September 30, 2012
books in public libraries
The Arts Council are conducting a survey about the use of public libraries. They want to find out what is important to people using them and why some people no longer use them.
I noticed one commentator said "for sure the main points will be about books and opening hours"
In 1998 Westminster Council conducted a Best Value Review in which I participated. I was surprised at the small portion of their very large budget was spent on books and felt they ought to do the same kind of research that the Arts Council are doing. They were experiencing declining use of the libraries and - in order to rectify that- we needed to know why it was happening - my suspicion was that the poor book stock (and it was extremely poor, with large gaps in every subject) was the cause of people's loss of interest
Westminster couldn't afford, at that moment, to conduct a proper survey, so we went to find every piece of published market research about the use of public libraries. We felt we could reasonably extrapolate from data and results from other places and paint a picture for Westminster that would help their effort to improve
The Book Marketing Council (now BML) helped me to find every single research document of the previous decade - there had been quite a lot
It said many things about different library services in different places, but it was all absolutely consistent: the three things that most determine whether people will find a library useful and use it were ; The book stock (of all kinds and for all ages); the opening hours and the state of the building
"But" said all the library professionals "we do an awful lot more than lend books. Libraries are no longer only about books"
"That may well be true" was the answer "but the principle factors that determine whether people use the libraries are the quality of the book stock (of all kinds) the opening hours and the state of and attractiveness of the buildings. If they are perceived to be poor then people won't use the libraries whatever other services you offer.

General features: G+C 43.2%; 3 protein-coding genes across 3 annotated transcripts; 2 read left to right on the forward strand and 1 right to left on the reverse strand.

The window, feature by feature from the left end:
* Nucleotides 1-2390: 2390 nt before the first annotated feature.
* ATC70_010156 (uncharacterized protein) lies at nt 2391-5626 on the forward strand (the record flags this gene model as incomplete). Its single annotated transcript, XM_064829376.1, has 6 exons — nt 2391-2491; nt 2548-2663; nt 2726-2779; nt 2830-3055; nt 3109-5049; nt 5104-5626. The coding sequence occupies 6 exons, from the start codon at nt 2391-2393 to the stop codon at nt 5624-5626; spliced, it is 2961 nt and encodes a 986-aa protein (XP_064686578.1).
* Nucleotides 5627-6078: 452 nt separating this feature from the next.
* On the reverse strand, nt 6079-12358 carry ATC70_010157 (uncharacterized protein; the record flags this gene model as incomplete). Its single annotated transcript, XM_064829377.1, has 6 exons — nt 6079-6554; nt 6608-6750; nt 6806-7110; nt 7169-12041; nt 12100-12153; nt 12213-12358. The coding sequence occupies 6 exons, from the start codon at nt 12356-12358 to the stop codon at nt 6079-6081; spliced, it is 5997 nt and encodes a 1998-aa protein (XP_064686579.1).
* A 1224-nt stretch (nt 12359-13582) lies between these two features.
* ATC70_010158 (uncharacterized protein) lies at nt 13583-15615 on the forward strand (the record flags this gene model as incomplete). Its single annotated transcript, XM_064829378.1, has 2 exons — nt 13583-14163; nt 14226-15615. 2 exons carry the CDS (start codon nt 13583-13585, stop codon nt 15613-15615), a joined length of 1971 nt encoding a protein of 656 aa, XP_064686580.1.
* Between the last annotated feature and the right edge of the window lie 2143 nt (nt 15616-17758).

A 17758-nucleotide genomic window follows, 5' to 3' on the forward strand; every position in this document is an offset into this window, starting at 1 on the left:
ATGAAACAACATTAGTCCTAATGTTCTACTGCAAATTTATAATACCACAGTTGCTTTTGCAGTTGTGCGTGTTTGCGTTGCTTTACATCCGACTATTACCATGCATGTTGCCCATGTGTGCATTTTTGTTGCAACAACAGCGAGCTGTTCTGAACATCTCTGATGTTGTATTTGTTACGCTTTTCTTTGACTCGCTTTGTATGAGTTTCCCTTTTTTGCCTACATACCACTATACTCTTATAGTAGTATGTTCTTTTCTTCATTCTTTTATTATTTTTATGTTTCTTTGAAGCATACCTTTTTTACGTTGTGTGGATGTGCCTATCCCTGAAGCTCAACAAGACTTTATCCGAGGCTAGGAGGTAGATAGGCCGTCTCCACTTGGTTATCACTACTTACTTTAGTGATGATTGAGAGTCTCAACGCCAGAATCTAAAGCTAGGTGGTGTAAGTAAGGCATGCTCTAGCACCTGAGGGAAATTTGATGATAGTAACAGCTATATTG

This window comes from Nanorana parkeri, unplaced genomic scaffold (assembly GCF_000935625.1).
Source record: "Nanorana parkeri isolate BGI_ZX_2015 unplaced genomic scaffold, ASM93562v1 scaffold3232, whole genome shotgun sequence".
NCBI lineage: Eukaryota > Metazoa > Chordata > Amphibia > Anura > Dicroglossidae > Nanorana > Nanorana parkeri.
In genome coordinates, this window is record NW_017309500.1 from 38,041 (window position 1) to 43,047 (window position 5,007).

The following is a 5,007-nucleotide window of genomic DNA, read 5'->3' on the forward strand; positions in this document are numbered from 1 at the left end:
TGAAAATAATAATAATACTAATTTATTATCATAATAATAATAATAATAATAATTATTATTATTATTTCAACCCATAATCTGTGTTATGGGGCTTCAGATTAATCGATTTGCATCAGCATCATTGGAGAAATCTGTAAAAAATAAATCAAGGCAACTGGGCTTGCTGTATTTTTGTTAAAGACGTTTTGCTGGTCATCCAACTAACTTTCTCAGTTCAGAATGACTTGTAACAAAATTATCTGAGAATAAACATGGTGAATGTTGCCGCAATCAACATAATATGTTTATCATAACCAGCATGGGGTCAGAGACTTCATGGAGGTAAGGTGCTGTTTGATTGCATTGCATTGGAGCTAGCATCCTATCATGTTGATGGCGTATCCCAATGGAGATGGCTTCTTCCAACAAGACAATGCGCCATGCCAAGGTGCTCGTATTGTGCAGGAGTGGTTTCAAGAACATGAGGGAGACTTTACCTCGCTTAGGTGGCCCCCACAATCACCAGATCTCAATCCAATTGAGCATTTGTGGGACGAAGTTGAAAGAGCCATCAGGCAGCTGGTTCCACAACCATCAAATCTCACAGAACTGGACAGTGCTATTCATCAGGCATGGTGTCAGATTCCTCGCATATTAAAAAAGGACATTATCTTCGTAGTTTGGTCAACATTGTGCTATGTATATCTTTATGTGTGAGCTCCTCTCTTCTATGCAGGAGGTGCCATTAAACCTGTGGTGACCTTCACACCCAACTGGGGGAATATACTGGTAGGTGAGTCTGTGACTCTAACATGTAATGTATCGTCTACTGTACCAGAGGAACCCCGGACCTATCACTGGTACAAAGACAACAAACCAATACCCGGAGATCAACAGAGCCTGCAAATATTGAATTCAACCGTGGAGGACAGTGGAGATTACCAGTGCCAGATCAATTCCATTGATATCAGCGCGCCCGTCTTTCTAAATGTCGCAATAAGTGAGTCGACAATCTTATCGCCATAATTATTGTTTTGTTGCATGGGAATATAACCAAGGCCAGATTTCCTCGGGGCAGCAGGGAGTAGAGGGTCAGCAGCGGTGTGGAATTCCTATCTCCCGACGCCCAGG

After Westminster, Hampshire County Council undertook a similar exercise - "it's completely different to Westminster here, this is rural and people's behaviour is different"
"No" - was the answer - people's behaviour was exactly the same. .. what people wanted in their local library were books and newspapers to read, a library that was open and clean, safe, attractive, and practical to sit in... the smaller the library, the more they depended on the experience of the librarian to help them (except it wasn't generally a 'professional' librarian - just someone with a lot of wise experience)
"But we do a lot more than offer books" said the council and the library management... as they allowed the quality of the book stock to decline to the point of uselessness"
Instead of adding back the books - which is what they should have done- they tried to reinvent the idea of a library as a "discovery centre" and wasted all the money that was so badly needed for refurbishment of their 50 libraries
The message at this time is exactly the same - if libraries continue to neglect their ordinary books stock, and the opening hours become shorter- as they have done consistently in the ten years since- then libraries will become a waste of money and time for everyone.
"We do a lot more than lend books" and "we are not here just to stamp out books" have been the two phrases that have destroyed the library service - almost to the point of it being unsaveable
We can blame the politicians a lot for allowing these things to have been said so much - but it was Chief Librarians who said them first and continue to keep saying them now. They are, and have always been, completely, totally wrong
Perhaps the Arts Council will spot that. Perhaps the commission about ebooks will spot it too
Somehow I doubt it
Posted by Perkins at September 30, 2012 9:09 AM
As a long-term London resident, I'm constantly struck by the fact that despite the funny locations where the City of London situate their lending libraries and the odd hours, they are very heavily utilised. The reason is simple, they have a very high turnover of new books, including non-fiction.
Posted by: London Library User at October 1, 2012 1:15 AM
We may be going round in circles here, but I'll just reiterate my experience that many librarians appear ineffectual and prone to hiding behind jargon, particularly senior or chief librarians who, as Frank Daniels once pointed out, are mainly (only?) interested in keeping their cushy jobs.
We can't help them if they won't help themselves.
Posted by: James Christie at October 3, 2012 11:49 PM